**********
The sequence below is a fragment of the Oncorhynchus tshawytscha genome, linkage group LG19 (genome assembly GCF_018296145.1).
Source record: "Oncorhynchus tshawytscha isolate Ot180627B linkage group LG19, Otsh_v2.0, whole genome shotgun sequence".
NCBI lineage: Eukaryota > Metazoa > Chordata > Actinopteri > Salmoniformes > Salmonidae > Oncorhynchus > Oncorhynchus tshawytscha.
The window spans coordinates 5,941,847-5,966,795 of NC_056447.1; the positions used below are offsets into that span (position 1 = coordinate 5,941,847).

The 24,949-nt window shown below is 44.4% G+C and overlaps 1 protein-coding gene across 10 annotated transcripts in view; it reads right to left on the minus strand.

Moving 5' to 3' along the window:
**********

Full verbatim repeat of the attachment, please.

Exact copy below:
The sequence below is a fragment of the Oncorhynchus tshawytscha genome, linkage group LG19 (genome assembly GCF_018296145.1).
Source record: "Oncorhynchus tshawytscha isolate Ot180627B linkage group LG19, Otsh_v2.0, whole genome shotgun sequence".
NCBI lineage: Eukaryota > Metazoa > Chordata > Actinopteri > Salmoniformes > Salmonidae > Oncorhynchus > Oncorhynchus tshawytscha.
The window spans coordinates 5,941,847-5,966,795 of NC_056447.1; the positions used below are offsets into that span (position 1 = coordinate 5,941,847).

The 24,949-nt window shown below is 44.4% G+C and overlaps 1 protein-coding gene across 10 annotated transcripts in view; it reads right to left on the minus strand.

Moving 5' to 3' along the window: